My second visit to Japan late last year was quite different from my first, which occurred a quarter century earlier. On the first trip I went as a student to learn about the phenomenon called the Toyota Production System in Japan, now known as Lean Manufacturing in the rest of the industrialized world.
On my visit late last year, I was no longer acting as a student but rather as a teacher. My mission: to teach Japanese executives and managers about Sales & Operations Planning (S&O). Some of you may be thinking: why? They’ve got a terrific process with Lean; why do they need S&OP or anything else?
THE LEAN/S&OP RELATIONSHIP
Do you have people like that in your company, people who say , “We don’t need S&OP; we’re using Lean?” If so, that’s too bad. To remedy the situation, I wrote a paper on this topic some time ago titled “Lean Manufacturing and S&OP: You Need ‘Em Both”, which made the following points:
THE PROBLEM IN JAPAN
But another group of companies, also among the leanest in the world, have not yet adopted S&OP and they’re feeling its absence keenly. Who are they? Well, do names such as Sony, Toshiba, and Toyota ring a bell? They’re in that group, along with many other household names based in Japan.
Industry in Japan has stagnant for quite a while, and that’s due not only to tsunamis, recessions, nuclear meltdowns and the like. A serious organizational dysfunction – the silo effect – is at least equally responsible, maybe more so. The silo effect means that the people in Silo A (for example, Operations) don’t cooperate much with the folks in Silos B, C, and D and vice versa. Plans aren’t synchronized, resulting in poor performance in the execution of these plans.
For decades, Japan dominated much of the industrial world through its exquisitely effective use of the Toyota Production System But not so much, anymore, because the rest of the world is closing the gap with Japan’s manufacturing prowess. This causes the difficulties created by the silos to become more severe, resulting in a less competitive situation, diminished market share, and lower profitability.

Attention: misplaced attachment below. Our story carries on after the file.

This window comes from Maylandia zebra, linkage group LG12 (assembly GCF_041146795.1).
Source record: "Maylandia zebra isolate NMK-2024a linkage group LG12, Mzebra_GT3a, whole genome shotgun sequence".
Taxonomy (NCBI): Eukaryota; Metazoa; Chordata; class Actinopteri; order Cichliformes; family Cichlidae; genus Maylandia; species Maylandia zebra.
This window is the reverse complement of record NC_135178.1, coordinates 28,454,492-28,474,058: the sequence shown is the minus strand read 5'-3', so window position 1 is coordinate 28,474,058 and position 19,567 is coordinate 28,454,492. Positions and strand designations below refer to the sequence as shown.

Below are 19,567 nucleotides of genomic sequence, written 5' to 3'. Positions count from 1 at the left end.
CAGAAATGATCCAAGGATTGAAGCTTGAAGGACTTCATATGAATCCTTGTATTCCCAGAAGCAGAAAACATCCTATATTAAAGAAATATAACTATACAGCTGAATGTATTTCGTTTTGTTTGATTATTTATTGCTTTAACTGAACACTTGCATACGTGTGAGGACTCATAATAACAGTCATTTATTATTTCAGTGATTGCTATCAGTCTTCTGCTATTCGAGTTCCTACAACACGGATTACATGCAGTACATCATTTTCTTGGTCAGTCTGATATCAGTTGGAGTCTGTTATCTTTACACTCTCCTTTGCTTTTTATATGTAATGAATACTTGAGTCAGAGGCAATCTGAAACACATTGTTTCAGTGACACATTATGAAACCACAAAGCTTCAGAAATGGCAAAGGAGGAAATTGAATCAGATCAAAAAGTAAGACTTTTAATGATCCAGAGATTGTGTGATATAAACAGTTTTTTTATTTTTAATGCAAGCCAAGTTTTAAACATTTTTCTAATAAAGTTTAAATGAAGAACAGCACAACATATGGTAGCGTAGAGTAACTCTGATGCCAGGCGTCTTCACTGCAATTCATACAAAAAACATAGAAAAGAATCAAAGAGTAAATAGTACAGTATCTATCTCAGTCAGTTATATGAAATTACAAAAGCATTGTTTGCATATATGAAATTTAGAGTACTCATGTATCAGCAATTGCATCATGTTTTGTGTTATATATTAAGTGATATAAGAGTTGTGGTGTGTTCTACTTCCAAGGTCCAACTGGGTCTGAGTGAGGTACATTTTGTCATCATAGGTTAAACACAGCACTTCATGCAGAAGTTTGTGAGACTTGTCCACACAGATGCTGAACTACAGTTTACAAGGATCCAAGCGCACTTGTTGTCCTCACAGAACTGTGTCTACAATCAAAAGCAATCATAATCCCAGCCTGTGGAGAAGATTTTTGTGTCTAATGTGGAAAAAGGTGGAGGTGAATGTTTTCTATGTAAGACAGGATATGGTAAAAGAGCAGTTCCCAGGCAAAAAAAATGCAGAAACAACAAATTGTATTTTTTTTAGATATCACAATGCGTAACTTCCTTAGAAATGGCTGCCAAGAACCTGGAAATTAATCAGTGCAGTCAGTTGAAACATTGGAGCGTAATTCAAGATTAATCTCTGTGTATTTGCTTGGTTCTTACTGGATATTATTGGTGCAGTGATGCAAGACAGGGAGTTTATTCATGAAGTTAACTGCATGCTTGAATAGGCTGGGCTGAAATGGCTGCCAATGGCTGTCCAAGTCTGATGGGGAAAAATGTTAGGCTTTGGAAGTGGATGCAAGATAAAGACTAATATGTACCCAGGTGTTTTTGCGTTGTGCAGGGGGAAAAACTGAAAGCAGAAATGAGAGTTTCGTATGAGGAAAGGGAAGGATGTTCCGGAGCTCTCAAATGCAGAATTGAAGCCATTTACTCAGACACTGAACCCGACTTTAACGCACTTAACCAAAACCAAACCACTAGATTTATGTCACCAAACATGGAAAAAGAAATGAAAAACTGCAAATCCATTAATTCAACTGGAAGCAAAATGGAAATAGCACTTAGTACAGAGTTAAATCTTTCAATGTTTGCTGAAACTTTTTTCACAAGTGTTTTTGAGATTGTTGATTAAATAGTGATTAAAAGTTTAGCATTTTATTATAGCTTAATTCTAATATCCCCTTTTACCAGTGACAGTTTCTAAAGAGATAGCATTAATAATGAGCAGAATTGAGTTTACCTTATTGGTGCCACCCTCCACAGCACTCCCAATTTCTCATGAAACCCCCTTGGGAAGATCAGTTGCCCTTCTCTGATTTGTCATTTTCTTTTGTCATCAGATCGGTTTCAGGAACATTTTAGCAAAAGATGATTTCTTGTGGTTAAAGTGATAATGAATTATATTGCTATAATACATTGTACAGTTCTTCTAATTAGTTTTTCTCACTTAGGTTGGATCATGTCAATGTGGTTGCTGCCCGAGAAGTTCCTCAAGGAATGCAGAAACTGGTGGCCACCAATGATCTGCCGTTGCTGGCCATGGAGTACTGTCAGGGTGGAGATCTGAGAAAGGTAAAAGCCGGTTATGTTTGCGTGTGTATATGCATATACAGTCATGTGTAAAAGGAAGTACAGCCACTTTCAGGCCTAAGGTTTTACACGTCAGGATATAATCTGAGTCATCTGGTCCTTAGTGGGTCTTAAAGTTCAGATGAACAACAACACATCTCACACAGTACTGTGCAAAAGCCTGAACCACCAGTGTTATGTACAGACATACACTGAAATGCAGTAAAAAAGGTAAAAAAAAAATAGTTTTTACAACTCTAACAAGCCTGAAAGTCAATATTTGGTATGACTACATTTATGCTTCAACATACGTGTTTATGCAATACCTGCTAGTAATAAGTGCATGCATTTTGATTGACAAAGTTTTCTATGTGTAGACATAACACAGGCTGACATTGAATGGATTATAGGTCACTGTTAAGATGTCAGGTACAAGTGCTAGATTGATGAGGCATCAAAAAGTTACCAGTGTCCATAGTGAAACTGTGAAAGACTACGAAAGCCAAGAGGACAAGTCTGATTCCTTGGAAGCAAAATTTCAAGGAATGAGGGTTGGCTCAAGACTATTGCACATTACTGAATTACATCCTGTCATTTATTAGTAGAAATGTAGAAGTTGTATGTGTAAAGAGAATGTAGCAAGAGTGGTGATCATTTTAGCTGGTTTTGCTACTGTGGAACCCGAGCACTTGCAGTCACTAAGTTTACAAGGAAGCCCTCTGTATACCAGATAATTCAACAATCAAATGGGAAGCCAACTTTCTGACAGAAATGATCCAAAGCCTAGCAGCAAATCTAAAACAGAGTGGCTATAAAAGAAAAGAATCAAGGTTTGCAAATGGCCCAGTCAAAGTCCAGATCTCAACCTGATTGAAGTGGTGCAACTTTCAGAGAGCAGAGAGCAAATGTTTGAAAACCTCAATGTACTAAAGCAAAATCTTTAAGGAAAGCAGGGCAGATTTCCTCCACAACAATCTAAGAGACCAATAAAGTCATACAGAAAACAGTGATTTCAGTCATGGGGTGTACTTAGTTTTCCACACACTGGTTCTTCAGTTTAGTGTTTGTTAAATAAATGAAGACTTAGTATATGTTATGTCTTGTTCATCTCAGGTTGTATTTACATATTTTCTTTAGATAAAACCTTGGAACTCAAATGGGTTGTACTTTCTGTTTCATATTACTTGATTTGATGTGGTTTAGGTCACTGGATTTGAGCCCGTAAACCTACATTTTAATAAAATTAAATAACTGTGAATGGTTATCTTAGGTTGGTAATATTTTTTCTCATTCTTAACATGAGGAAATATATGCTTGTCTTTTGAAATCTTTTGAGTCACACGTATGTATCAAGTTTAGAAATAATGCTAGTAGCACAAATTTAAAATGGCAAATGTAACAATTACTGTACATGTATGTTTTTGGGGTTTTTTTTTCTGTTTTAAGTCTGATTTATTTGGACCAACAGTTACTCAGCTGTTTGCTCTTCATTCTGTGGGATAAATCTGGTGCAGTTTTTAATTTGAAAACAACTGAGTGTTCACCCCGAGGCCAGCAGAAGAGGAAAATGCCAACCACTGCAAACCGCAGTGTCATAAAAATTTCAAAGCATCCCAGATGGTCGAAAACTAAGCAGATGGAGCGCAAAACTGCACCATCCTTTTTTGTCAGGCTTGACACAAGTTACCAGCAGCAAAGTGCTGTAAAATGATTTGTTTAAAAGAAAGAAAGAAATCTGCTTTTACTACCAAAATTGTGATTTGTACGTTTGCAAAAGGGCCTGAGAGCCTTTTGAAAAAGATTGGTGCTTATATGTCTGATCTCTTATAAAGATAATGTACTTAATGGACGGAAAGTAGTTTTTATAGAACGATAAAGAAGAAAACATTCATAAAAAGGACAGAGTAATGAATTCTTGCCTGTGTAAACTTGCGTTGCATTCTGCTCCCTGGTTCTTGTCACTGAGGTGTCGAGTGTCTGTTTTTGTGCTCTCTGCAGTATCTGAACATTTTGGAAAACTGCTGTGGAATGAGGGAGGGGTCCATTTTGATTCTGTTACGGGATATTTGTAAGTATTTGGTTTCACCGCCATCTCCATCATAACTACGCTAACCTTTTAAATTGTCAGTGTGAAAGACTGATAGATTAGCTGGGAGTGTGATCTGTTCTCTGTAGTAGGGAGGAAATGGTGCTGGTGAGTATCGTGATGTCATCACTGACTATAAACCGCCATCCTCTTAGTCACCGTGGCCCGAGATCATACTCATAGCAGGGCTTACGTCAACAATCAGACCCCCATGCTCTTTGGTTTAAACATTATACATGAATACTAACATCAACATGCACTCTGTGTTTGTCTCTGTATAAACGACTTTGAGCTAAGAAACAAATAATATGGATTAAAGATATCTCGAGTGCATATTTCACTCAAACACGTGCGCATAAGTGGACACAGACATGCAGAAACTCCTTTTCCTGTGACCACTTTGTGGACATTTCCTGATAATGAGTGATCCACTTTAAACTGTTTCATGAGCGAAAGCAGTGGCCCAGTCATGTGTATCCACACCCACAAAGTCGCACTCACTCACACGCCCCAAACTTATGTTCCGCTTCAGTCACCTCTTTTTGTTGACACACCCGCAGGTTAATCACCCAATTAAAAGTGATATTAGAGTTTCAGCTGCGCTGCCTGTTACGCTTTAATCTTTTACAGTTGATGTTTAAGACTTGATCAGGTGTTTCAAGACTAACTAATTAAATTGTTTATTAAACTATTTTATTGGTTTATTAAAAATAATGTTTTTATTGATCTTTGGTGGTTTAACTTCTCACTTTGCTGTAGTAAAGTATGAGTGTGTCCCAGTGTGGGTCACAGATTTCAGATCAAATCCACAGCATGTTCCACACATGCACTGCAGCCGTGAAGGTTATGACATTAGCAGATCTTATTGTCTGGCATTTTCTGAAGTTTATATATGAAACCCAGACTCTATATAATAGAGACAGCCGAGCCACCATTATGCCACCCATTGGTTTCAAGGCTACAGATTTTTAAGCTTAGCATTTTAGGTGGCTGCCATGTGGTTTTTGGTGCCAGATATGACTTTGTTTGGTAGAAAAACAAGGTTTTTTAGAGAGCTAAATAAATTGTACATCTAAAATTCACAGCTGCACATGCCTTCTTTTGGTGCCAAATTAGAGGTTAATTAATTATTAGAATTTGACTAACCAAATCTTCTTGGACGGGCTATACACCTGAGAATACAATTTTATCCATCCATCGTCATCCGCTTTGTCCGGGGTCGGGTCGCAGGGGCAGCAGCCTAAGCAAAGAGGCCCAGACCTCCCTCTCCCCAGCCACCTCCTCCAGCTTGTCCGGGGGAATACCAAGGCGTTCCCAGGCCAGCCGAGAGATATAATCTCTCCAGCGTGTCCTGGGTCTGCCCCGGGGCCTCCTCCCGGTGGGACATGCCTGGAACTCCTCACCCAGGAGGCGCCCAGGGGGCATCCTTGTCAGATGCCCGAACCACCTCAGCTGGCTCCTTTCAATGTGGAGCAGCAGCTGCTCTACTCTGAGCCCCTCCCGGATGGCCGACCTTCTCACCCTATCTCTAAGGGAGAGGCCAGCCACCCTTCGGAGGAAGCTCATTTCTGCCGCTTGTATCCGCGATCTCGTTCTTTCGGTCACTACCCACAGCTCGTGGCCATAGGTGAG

Coincidentally, we seem to have a silo problem in other places besides Japan. Niels Van Hove, who writes a blog called Supply Chain Trend, conducts an annual survey of S&OP good news and bad news. His 2012 results show organizational silos as #2 in the list of impediments to successful S&OP, second only to lack of top management support and involvement. My hunch is that the silos Niels is reporting on may be a bit more intense than those in Japan.
Here’s a tongue-in-cheek example of a top management mission statement:
KEEP THE HERD MOVING ROUGHLY WEST
In the world of silos, that objective is rarely achieved. Each department has its own set of objectives, which typically are not in sync with those elsewhere in the company.
S&OP helps a company break out of the silos and get everyone moving in the same direction, as shown in Figure 1. The left graphic depicts the people moving in many different directions, while the right shows the same group using effective S&OP. See Figure 1.
S&OP enables companies to do many things well: balance demand and supply, integrate financial planning with the operational side, do effective simulations of the future, implement strategic plans more quickly and more “sure-footedly,” and so forth. However, this energy alignment issue is at least as important as the other benefits. In many situations it may be benefit #1.
So, you may be wondering how S&OP helps with this energy alignment issue. Here’s how:
So Executive S&OP can play significant and very beneficial roles in both the strategic arena as well as tactical.
Strategy and S&OP is the focus of my latest book Sales & Operations Planning: Beyond the Basics, which contains examples of the three companies mentioned above – Cisco, BASF, Dow – and is currently being translated into Japanese.
Summing up, I can say that this development in Japan is yet another example of the enormous power contained within S&OP. It’s never ceased to amaze me, and I’ve been at it for over 30 years.
Thanks for listening,